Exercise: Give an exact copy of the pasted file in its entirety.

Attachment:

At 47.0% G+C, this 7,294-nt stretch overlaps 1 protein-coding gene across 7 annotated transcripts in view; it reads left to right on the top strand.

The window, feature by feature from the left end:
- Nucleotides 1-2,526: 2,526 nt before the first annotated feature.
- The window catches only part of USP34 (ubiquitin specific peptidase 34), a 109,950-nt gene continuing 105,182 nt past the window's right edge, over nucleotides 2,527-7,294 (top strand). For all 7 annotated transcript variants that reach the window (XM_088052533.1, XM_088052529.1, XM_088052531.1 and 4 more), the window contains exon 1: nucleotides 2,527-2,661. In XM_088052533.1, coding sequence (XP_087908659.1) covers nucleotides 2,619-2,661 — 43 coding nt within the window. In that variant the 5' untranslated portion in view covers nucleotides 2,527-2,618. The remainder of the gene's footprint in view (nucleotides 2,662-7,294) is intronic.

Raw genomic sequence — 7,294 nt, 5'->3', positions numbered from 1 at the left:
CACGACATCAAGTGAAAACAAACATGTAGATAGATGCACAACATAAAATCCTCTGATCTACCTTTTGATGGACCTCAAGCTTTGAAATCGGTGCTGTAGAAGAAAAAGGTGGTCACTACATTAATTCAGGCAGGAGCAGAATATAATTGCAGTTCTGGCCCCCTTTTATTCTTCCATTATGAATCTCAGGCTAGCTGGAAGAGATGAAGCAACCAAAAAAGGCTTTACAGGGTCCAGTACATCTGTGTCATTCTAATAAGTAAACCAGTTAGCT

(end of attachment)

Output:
At 47.0% G+C, this 7,294-nt stretch overlaps 1 protein-coding gene across 7 annotated transcripts in view; it reads left to right on the top strand.

The window, feature by feature from the left end:
- Nucleotides 1-2,526: 2,526 nt before the first annotated feature.
- The window catches only part of USP34 (ubiquitin specific peptidase 34), a 109,950-nt gene continuing 105,182 nt past the window's right edge, over nucleotides 2,527-7,294 (top strand). For all 7 annotated transcript variants that reach the window (XM_088052533.1, XM_088052529.1, XM_088052531.1 and 4 more), the window contains exon 1: nucleotides 2,527-2,661. In XM_088052533.1, coding sequence (XP_087908659.1) covers nucleotides 2,619-2,661 — 43 coding nt within the window. In that variant the 5' untranslated portion in view covers nucleotides 2,527-2,618. The remainder of the gene's footprint in view (nucleotides 2,662-7,294) is intronic.

Raw genomic sequence — 7,294 nt, 5'->3', positions numbered from 1 at the left:
CACGACATCAAGTGAAAACAAACATGTAGATAGATGCACAACATAAAATCCTCTGATCTACCTTTTGATGGACCTCAAGCTTTGAAATCGGTGCTGTAGAAGAAAAAGGTGGTCACTACATTAATTCAGGCAGGAGCAGAATATAATTGCAGTTCTGGCCCCCTTTTATTCTTCCATTATGAATCTCAGGCTAGCTGGAAGAGATGAAGCAACCAAAAAAGGCTTTACAGGGTCCAGTACATCTGTGTCATTCTAATAAGTAAACCAGTTAGCT